She takes custom orders when she can:

“Originally, I was sourcing all of the product myself, remixing it, then posting online. That led to small custom orders, so I was balancing between stocking my website and working on custom orders. That started progressing into bigger collaborative work, starting with the Jordan brand and leading into Kappa. I’m currently still working with both brands on multiple projects while taking on a very limited amount of custom projects.

“Instead of sourcing the initial product, the client will provide the materials. Everything flows better this way, and it works out perfectly for clients who are sponsored by certain brands.”

How Migos came to wear her pieces:

“Back in March, when I first started selling my designs, a good friend and local artist, Kennedy Rd., had asked me to remix some pieces that Kappa had given her to wear on stage. We got really great feedback on the outfit, and about five months later, I was introduced to Puneet Girdhar, the CEO of Kappa Canada. [He asked me] if I was comfortable remixing menswear. Of course I said yes, even though all of my designs had been catered to females. He said it was for some artists opening for Drake on tour. I didn’t even have Migos in my mind as a possibility. When he finally gave me the names of the artists, ‘Quavo, Offset, and Takeoff,’ I basically had an hour-long panic attack. I couldn’t even express myself to anyone because it was confidential.”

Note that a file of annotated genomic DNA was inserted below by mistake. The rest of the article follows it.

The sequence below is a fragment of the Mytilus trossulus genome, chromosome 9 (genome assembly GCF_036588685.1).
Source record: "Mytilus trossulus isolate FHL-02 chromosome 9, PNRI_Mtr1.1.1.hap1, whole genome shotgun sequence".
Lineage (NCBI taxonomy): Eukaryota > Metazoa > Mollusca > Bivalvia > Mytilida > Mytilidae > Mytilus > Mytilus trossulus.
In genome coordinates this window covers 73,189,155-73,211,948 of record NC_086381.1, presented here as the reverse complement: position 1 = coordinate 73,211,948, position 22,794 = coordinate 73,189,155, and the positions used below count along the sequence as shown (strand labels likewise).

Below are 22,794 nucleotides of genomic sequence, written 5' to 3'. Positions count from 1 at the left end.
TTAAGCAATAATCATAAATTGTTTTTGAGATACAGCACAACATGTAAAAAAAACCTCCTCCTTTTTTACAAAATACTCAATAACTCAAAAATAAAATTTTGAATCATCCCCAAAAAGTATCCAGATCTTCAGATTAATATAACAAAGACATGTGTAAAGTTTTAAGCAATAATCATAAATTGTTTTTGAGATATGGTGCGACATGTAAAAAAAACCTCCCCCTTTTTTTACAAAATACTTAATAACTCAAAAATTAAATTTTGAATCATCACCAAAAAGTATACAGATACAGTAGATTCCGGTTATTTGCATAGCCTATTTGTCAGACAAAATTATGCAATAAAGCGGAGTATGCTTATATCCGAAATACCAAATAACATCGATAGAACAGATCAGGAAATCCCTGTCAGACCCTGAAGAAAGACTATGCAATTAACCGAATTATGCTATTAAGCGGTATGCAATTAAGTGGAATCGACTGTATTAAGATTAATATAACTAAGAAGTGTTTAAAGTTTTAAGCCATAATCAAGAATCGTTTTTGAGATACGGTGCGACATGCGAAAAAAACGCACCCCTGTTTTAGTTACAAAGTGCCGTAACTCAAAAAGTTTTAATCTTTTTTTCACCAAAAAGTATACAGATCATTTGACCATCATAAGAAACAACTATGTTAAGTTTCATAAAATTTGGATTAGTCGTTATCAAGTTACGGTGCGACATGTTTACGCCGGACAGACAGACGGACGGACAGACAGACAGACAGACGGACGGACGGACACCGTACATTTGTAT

What a typical day looks like:

“I wake up and have a coffee right away. I prepare for my day based on if I work one of my serving jobs or not. If I have the day off, the entire day is dedicated to continuing or finishing a project: sewing, organizing, and material runs. I walk to Queen West at least once a week to grab materials. Once I’ve finished a good amount of work for the day, where I feel comfortable to take a break, I’ll usually go to eat or have a drink with friends.”

 

The one piece she is dying to design:

“I have a whole plethora of design ideas that I never got to bring to life, but there was one in particular that I invested a lot of time and money into and ended up discarding because it got way too expensive. It was this unisex windbreaker jacket that came apart and could be worn different ways. I don’t want to explain too much because I want to bring it back to life once I have the means to.”

Whom she is dying to see wear one of her designs:

“Simi and Haze or Dua Lipa. I’m obsessed with their style, and I always keep up to date with their outfit choices for inspiration.”

What’s next:

“Aside from the consistent collab work, I’ve been working on a personal project. My goal is to design one staple Remixed by Tal piece that I can produce multiples of and have available on my website. My website has been out of stock for months, and I want to be able to have something to give people again. Most of the inquiries I receive are related to restocking the website, so I’d love to make that happen.”

 

Photos: Courtesy of Natalya Amres